That’s a very pretty idea, and it’s backed up by testimony, Judge Cote’s ruling, and pretty much every blog post on this topic. Here’s Slate, just to give one example:
The iBookstore was Apple’s effort to do to Amazon what it had so long done to the rest of the tech industry: Beat it over the head with a combination of better software, hardware, and content. With the iPad, Apple hoped to create a device that would make Amazon’s Kindle obsolete, and give it the same dominance over books that the iPod had given it over music.
Unfortunately that belief is not supported by Apple’s financial reports. In fact, Apple’s quarterly reports reveal that Apple is making hardly any money from content sales. Instead Apple is making most of their money from iPhone and iPad sales (Example: Q4 2012).
Let me lay out an alternate theory for why Apple launched iBooks.
IMO iBooks was never about the content for its own sake; it was always about the hardware that the content was sold on. I have been saying that for some time now (most recently in late May 2013) but until today I had not backed up my statements with actual data (see above link).
I believe that the initial launch of the iBookstore was merely a stepping stone towards the launch of iBooks 2.0, Apple’s digital textbook platform which launched in January 2012. And that launch was not about content either; I believe it was part of Apple’s plan to get more iPads into classrooms.
This was what Apple was working towards with the launch of iBooks:
I know this is contrary to what everyone is saying (including Apple execs), but if you look at where Apple is actually making money then you’ll see why my theory makes more sense than the idea that Apple was selling content for the sake of content.
BTW, if Apple is in content for its own sake then they sure are passing up opportunities to sell it. There is no iBooks app for Android or Windows, and it took Apple over 3 years to announce a version of iBooks for OSX (due out until later this year).
In Q4 2012, Apple made $17.1 billion on the iPhone, $7.5 billion on the iPad, and a mere $2.3 billion on “sales from the iTunes Store, App Store and iBookstore in addition to sales of iPod services and Apple-branded and third-party iPod accessories”. And if you click that link you’ll also see data from Q3 2012 and Q4 2011, both of which also show that Apple was making more money from hardware than from content.
Unfortunately for me Apple doesn’t offer more specific data than that, so I don’t really know how much Apple is making from content. But I don’t think it matters.
In Q4 2012 Apple made $24.6 billion off the iPad and iPhone and only $2.3 billion off the content consumed on those devices. Do you really think Apple gives a toss about the content for its own sake?
I don’t. Content was merely a means to an end, not Apple’s goal.
That quarterly report shows us a trend that has been growing since at least Q4 2009. That was the quarter that Apple saw iPhone revenues nearly triple that of Q4 2008, while revenue from content sales had increased by a decent 25% YoY.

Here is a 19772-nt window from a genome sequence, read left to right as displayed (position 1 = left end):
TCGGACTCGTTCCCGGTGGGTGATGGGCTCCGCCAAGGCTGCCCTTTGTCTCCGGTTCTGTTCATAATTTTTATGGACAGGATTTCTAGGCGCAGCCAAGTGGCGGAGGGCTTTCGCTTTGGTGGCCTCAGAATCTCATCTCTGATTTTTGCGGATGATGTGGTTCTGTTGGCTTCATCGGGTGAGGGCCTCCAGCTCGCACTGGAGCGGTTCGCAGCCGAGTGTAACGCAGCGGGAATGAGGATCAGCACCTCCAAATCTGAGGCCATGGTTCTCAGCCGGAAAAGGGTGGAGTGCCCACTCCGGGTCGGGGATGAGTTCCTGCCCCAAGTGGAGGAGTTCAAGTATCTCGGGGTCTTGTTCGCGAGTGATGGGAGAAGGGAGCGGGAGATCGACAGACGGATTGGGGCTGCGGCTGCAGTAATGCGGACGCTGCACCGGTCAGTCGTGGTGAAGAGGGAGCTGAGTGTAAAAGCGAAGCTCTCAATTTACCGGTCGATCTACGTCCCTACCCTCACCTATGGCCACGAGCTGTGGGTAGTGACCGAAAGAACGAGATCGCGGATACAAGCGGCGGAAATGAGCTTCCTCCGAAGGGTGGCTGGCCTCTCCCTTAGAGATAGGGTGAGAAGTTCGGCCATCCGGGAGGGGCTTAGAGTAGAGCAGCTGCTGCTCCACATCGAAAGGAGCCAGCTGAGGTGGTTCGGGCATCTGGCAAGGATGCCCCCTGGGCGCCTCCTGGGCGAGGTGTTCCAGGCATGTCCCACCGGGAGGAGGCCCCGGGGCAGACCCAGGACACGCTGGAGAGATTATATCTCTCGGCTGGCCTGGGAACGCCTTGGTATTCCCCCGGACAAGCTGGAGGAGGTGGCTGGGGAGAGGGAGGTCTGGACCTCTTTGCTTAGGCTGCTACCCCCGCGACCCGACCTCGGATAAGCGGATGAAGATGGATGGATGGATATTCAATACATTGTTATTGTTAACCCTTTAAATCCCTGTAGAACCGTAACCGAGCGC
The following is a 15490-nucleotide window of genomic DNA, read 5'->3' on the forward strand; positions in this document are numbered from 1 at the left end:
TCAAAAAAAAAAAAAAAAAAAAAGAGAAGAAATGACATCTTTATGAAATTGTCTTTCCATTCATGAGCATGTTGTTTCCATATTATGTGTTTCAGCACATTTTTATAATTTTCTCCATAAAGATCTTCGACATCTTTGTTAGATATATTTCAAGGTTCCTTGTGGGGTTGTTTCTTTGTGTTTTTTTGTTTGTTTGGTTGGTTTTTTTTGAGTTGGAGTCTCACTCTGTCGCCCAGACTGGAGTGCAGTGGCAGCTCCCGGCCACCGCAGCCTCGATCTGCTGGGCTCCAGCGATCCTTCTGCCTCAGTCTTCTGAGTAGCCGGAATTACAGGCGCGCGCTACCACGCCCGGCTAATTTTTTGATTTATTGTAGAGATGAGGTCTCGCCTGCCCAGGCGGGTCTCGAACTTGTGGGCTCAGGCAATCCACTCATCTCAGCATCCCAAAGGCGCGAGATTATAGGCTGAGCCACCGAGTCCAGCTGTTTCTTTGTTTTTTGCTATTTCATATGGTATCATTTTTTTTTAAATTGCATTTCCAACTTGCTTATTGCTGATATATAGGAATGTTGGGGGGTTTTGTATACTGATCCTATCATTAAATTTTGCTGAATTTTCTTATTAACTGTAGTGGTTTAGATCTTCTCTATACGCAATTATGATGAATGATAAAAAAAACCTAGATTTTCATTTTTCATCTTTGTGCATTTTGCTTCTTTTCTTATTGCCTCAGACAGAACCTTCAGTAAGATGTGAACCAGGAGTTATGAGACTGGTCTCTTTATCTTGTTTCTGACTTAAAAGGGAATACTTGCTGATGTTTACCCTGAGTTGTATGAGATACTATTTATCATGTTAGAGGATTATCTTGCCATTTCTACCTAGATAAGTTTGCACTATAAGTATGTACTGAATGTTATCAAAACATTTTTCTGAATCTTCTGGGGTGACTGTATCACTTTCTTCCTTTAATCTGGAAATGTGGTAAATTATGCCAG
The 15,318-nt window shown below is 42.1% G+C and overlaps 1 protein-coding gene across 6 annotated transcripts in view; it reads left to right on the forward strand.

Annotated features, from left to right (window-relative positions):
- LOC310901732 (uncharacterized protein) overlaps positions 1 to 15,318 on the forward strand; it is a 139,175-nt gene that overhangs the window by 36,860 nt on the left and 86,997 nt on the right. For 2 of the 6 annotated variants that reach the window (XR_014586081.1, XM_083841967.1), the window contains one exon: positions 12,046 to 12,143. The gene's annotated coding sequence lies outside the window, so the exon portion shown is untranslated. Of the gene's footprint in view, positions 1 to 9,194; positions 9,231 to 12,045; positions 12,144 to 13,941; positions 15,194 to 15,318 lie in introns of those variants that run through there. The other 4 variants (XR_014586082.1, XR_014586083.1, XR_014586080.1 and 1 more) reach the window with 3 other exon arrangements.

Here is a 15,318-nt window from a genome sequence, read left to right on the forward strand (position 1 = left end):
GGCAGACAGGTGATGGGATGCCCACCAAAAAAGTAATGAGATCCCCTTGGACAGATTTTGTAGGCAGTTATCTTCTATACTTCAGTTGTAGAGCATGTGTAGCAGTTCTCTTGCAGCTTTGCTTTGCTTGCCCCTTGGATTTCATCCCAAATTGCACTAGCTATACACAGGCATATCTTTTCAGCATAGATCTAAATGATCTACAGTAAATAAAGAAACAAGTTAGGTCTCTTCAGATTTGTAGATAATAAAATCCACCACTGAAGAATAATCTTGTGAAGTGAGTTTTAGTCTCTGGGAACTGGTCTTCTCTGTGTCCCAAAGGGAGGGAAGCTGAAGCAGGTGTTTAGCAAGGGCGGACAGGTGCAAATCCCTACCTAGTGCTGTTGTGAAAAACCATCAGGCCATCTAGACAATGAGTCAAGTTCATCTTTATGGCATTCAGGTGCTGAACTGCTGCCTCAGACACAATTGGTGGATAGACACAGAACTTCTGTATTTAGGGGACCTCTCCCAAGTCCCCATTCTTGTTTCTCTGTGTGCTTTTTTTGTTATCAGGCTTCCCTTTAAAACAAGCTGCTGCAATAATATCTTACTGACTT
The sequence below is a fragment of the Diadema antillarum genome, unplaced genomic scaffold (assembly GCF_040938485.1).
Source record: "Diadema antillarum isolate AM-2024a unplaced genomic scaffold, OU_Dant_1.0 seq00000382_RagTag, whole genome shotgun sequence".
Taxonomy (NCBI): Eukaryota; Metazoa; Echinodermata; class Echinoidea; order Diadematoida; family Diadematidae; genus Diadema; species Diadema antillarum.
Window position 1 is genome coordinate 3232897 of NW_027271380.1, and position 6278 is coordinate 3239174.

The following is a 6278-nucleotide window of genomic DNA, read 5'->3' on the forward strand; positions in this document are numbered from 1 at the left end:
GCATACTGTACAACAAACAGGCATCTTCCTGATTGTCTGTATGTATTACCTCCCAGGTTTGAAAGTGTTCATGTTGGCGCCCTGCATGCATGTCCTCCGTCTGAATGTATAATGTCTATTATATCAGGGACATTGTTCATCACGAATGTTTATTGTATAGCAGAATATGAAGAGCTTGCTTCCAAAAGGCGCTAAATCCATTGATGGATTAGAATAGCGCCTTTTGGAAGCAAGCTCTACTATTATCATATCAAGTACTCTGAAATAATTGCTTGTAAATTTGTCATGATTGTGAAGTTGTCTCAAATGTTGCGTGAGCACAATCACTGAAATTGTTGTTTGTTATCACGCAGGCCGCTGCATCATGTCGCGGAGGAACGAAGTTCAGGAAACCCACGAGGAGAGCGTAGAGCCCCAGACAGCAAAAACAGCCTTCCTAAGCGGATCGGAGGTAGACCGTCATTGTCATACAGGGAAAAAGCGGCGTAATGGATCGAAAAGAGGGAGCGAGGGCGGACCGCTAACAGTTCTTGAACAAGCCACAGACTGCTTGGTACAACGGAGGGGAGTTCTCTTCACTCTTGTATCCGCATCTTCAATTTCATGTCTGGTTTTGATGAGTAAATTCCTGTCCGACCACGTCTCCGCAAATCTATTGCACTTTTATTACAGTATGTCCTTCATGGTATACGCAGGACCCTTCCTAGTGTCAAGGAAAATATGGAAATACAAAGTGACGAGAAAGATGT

I’m sorry, but if Apple is in content for its own sake then their efforts have been an embarrassing failure. On the other hand, if their goal was to use content to support hardware sales then Apple has been quite successful, making them one of the richest tech companies in the world.
I said earlier in the post that iBooks was a precursor to iBooks 2.0, and that later launch was part of Apple’s long term plan to get more iPads into classrooms.
From what I can tell that plan seems to be working. There are numerous huge iPad programs being launched all over the US. For example, in May 2012 San Diego announced plans to switch their 1:1 program to support 27,000 iPads.
But as impressive as that figure may be it is just the tip of the iceberg. Apple announced in February 2013 that they had 8 million iPads in schools.
Tell me what Apple valued more, the sale of a $500 iPad or the sale of the $100 worth of content on that iPad (or rather the $30 Apple earned from the content)?
I’d say it is the former, but you don’t have to take my word for it. Instead you can take Steve Jobs at his own word, as quoted in the Isaacson biography:
In fact Jobs had his sights set on textbooks as the next business he wanted to transform. He believed it was an $8 billion a year industry ripe for digital destruction. He was also struck by the fact that many schools, for security reasons, don’t have lockers, so kids have to lug a heavy backpack around. “The iPad would solve that,” he said. His idea was to hire great textbook writers to create digital versions, and make them a feature of the iPad. In addition, he held meetings with the major publishers, such as Pearson Education, about partnering with Apple. “The process by which states certify textbooks is corrupt,” he said. “But if we can make the textbooks free, and they come with the iPad, then they don’t have to be certified. The crappy economy at the state level will last for a decade, and we can give them an opportunity to circumvent that whole process and save money.”
I could go on and offer more evidence, including details like the limited selection in iBooks at launch, but I don’t think that is necessary.
I think the financial statements, even though they lack specific details, give us a good idea what Apple’s goals were. It was always about the hardware.